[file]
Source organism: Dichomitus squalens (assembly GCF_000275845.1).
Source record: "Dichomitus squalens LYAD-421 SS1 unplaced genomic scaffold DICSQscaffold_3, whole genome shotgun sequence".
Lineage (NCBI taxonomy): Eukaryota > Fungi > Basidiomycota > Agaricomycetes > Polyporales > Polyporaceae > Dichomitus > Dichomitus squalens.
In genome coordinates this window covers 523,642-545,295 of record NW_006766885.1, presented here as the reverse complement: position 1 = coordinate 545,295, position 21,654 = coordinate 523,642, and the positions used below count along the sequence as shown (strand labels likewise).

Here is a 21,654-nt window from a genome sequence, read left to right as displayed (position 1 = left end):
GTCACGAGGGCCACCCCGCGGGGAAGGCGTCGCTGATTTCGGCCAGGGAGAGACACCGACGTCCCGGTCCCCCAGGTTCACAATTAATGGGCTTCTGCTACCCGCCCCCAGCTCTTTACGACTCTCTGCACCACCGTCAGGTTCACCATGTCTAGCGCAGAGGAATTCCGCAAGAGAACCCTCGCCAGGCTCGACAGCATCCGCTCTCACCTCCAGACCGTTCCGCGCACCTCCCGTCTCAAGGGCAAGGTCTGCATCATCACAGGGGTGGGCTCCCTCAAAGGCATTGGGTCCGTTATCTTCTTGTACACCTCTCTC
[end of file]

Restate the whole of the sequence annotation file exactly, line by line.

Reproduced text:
Source organism: Dichomitus squalens (assembly GCF_000275845.1).
Source record: "Dichomitus squalens LYAD-421 SS1 unplaced genomic scaffold DICSQscaffold_3, whole genome shotgun sequence".
Lineage (NCBI taxonomy): Eukaryota > Fungi > Basidiomycota > Agaricomycetes > Polyporales > Polyporaceae > Dichomitus > Dichomitus squalens.
In genome coordinates this window covers 523,642-545,295 of record NW_006766885.1, presented here as the reverse complement: position 1 = coordinate 545,295, position 21,654 = coordinate 523,642, and the positions used below count along the sequence as shown (strand labels likewise).

Here is a 21,654-nt window from a genome sequence, read left to right as displayed (position 1 = left end):
GTCACGAGGGCCACCCCGCGGGGAAGGCGTCGCTGATTTCGGCCAGGGAGAGACACCGACGTCCCGGTCCCCCAGGTTCACAATTAATGGGCTTCTGCTACCCGCCCCCAGCTCTTTACGACTCTCTGCACCACCGTCAGGTTCACCATGTCTAGCGCAGAGGAATTCCGCAAGAGAACCCTCGCCAGGCTCGACAGCATCCGCTCTCACCTCCAGACCGTTCCGCGCACCTCCCGTCTCAAGGGCAAGGTCTGCATCATCACAGGGGTGGGCTCCCTCAAAGGCATTGGGTCCGTTATCTTCTTGTACACCTCTCTC